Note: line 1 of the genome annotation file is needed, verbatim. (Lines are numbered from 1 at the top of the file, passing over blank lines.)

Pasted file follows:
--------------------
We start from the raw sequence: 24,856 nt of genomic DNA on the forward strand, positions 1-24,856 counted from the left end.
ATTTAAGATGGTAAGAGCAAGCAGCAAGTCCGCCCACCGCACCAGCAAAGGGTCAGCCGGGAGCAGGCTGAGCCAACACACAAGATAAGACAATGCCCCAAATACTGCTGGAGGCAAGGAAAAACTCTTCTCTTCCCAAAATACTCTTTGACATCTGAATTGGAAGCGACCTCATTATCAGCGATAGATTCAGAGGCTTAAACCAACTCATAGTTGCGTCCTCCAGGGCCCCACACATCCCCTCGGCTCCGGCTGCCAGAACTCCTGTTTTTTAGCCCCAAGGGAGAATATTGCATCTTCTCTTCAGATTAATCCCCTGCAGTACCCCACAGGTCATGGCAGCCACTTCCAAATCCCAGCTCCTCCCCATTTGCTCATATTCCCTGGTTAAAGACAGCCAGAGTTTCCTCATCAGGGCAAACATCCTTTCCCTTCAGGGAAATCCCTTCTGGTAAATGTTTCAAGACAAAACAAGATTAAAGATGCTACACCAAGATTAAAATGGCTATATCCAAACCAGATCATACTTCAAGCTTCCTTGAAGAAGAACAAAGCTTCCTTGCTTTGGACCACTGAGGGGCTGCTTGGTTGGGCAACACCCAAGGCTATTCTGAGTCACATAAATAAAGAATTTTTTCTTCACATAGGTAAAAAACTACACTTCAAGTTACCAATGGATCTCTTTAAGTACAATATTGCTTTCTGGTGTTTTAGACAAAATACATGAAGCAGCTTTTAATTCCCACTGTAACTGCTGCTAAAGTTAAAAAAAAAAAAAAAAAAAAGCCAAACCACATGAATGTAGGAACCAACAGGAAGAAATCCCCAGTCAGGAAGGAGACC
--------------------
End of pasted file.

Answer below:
We start from the raw sequence: 24,856 nt of genomic DNA on the forward strand, positions 1-24,856 counted from the left end.